Door-to-Door Sales Act
The contract may also be covered by the Maryland Door-to-Door Sales Act. If the contract is covered by the Door-to-Door Sales Act, the contractor must include additional information in the contract, including a notice that states that “you may cancel the transaction at any time prior to midnight of the 3rd business day after the date of the transaction.” A separate “Notice of Cancellation” form must be attached to the contract and filled in with the information about how to cancel the contract. According to the Door-to-Door Sales Act, the contract must be written in the same language as that principally used in the oral sales presentation.

Maryland Home Improvement Commission www.dllr.state.md.us/license/mhic/

The Maryland Home Improvement Commission licenses and regulates home improvement contractors, subcontractors and salespersons. Home improvement work includes alteration, remodeling, repair or replacement of a building or part of a building used as a residence. Home improvement also includes work done on individual condominium units. Home improvement does not include work done on commonly owned areas of condominiums or buildings that contain four or more single family units. The Commission investigates complaints by homeowners, awards monetary damages against licensed contractors, and prosecutes violators of the home improvement law and regulations.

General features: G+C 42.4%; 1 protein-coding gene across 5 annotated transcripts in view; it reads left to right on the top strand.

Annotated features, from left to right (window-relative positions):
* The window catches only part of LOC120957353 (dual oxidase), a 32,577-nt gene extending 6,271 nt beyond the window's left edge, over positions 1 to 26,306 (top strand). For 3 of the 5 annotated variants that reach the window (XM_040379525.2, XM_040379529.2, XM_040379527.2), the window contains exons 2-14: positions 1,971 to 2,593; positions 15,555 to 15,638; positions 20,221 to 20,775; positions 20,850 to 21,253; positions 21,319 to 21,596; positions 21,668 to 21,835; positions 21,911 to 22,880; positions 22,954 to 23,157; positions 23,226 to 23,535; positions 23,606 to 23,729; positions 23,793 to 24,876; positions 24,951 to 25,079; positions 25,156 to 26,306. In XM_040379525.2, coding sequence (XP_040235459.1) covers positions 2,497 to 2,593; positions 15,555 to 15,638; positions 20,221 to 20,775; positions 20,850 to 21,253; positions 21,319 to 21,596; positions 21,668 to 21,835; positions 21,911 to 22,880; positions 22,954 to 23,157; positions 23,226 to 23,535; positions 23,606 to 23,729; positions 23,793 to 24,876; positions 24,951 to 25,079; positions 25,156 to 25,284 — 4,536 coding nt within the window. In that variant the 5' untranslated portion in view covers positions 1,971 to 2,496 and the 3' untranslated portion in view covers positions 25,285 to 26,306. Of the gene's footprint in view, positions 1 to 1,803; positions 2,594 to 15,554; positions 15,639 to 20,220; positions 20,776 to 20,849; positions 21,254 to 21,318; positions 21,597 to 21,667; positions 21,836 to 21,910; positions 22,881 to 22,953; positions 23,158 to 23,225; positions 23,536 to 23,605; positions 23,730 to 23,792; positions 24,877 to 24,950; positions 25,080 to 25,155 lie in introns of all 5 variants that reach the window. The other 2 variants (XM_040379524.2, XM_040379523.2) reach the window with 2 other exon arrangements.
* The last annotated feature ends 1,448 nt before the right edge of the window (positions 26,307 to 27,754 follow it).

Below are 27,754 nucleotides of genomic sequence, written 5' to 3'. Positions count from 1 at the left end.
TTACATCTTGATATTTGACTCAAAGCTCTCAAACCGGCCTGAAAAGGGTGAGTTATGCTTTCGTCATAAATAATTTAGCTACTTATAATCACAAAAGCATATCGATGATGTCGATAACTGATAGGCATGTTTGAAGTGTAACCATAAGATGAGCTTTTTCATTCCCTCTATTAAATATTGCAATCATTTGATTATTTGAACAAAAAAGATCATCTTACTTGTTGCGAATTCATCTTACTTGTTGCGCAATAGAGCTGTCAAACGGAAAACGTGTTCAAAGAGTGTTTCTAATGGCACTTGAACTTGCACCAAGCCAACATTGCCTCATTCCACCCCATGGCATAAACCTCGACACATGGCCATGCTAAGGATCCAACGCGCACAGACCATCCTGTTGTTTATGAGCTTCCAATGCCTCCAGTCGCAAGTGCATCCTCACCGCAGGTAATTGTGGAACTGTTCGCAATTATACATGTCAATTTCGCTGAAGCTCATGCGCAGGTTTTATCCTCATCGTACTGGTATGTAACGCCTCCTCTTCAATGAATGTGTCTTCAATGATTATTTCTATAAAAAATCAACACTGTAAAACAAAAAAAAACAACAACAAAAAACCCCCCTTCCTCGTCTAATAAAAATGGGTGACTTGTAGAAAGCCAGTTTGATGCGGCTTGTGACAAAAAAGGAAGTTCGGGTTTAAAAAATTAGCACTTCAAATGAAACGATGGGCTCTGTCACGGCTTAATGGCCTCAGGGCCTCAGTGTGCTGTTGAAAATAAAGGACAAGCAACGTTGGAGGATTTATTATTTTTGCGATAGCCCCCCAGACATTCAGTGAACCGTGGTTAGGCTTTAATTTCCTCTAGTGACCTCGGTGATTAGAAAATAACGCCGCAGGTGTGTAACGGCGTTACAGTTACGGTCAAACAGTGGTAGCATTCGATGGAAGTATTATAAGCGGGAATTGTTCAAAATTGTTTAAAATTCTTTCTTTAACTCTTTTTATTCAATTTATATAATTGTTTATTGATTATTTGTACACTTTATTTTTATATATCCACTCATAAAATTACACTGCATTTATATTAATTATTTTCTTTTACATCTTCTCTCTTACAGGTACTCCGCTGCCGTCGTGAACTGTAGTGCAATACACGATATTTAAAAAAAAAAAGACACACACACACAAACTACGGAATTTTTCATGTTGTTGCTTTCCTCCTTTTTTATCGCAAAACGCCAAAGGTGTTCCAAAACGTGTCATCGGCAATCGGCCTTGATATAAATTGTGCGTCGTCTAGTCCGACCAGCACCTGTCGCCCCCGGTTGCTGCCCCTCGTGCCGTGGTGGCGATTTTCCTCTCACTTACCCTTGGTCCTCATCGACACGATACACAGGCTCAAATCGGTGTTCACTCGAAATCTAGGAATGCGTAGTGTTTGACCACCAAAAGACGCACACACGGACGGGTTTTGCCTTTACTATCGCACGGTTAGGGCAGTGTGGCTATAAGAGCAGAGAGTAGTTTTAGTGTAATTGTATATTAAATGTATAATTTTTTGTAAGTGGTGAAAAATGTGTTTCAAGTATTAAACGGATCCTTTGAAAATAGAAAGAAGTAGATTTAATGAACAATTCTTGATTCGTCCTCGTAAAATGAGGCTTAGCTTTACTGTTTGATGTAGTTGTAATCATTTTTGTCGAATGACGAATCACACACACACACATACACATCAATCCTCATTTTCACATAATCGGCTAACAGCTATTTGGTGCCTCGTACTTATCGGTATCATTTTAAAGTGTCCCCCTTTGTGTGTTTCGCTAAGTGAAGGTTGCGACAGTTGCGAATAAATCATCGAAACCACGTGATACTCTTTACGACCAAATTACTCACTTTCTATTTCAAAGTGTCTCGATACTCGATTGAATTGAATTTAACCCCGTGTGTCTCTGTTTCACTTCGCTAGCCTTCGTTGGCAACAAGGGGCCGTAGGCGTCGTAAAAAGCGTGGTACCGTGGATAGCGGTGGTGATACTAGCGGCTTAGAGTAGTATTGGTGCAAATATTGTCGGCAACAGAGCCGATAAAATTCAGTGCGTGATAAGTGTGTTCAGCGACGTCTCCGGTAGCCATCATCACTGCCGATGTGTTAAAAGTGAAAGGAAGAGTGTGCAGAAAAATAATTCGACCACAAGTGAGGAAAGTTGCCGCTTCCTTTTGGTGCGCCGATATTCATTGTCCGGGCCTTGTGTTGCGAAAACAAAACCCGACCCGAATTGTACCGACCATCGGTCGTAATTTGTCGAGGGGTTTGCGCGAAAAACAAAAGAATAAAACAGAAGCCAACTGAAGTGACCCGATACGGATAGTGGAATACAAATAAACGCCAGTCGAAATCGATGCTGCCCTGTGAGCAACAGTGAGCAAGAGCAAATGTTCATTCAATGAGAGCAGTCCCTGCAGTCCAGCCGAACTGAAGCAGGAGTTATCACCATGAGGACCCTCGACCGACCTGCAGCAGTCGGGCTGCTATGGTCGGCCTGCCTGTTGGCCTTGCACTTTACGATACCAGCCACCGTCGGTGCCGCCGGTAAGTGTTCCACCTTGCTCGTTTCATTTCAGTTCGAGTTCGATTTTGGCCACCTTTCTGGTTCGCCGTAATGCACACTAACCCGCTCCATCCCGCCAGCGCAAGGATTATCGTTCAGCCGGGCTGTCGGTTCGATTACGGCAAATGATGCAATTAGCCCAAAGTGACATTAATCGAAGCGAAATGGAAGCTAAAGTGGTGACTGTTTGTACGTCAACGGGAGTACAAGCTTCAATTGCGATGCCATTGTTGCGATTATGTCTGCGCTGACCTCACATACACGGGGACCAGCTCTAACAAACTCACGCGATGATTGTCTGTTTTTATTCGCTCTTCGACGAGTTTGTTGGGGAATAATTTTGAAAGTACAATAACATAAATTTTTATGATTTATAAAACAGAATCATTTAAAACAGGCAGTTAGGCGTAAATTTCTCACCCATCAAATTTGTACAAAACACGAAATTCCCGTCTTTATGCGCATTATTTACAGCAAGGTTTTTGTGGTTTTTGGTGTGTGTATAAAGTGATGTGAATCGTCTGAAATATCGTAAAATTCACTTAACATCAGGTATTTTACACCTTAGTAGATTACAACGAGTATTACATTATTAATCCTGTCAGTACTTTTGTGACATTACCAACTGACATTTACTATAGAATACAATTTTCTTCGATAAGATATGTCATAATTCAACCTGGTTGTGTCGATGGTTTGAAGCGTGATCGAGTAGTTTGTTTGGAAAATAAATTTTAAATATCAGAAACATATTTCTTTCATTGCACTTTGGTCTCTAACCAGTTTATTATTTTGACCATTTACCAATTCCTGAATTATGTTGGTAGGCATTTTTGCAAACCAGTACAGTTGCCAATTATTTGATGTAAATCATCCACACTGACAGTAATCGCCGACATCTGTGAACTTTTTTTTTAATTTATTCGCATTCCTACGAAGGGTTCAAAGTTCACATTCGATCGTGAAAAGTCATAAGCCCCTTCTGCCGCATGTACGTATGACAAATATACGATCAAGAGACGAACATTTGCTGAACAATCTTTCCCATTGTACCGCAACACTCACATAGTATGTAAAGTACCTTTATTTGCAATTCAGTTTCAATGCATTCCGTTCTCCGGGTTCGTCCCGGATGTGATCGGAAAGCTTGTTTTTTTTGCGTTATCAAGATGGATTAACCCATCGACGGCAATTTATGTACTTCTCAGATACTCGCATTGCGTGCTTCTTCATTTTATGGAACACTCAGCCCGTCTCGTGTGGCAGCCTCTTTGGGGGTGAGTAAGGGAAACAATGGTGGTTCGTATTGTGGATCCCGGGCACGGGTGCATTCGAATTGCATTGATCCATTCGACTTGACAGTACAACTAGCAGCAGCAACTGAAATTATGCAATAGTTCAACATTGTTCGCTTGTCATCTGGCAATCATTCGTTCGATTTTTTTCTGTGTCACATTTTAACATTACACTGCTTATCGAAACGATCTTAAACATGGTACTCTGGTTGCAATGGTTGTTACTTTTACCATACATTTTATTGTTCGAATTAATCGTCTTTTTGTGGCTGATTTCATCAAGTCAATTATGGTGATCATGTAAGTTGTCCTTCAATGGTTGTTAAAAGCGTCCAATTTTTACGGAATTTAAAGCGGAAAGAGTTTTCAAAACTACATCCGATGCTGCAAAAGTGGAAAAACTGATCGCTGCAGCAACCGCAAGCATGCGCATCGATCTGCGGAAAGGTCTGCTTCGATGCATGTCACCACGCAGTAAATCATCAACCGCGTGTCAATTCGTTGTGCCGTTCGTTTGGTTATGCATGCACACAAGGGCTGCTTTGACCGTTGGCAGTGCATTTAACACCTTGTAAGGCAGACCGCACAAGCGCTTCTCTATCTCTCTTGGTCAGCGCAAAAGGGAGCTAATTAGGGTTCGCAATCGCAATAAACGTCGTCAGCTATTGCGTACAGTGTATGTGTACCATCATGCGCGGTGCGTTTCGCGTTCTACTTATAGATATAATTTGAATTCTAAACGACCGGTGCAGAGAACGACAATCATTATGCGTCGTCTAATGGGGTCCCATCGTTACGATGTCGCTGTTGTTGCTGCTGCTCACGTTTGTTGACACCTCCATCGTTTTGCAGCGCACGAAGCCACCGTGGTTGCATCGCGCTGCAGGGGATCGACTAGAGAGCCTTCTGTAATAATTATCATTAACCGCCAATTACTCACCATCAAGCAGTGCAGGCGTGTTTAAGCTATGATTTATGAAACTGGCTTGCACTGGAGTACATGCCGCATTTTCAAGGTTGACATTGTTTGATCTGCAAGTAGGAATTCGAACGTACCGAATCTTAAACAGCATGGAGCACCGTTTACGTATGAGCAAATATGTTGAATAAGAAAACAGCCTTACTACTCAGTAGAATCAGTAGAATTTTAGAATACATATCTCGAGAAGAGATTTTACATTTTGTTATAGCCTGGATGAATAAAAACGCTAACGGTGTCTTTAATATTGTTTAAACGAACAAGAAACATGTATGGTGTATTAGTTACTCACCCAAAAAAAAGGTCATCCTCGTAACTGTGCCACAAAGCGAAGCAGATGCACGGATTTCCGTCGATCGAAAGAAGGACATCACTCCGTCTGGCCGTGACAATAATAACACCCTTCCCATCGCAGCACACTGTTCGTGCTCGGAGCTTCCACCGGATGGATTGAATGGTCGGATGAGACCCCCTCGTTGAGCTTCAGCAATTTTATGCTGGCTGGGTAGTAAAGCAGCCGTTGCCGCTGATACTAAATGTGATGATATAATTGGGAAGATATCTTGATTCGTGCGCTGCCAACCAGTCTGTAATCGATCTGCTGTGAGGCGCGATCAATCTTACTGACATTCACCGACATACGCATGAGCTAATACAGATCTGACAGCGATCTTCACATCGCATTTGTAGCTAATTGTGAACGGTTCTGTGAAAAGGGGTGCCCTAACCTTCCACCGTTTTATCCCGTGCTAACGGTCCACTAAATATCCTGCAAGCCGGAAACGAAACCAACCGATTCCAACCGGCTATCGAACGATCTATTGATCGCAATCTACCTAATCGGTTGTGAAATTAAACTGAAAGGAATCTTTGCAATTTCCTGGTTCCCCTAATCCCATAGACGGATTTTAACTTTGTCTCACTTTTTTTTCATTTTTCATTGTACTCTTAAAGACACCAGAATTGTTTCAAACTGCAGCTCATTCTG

The Commission has a Guaranty Fund (the Fund) established by assessments to contractors. This Fund compensates homeowners for actual monetary losses due to poor workmanship or failure to perform a home improvement contract. The Fund applies only to work done by licensed contractors. Each licensed contractor is covered by the Fund for up to $100,000 for all claims. THE AMOUNT WHICH CAN BE AWARDED PER HOMEOWNER IS $20,000.

This is not intended to be legal advice. Feel free to consult an attorney for further information. However, from my experience, most attorneys do not know all of the information within this report until they do additional research for themselves.

For further information including regulations in other jurisdictions contact Russ Glickman     Russ@GlickmanDesignBuild.com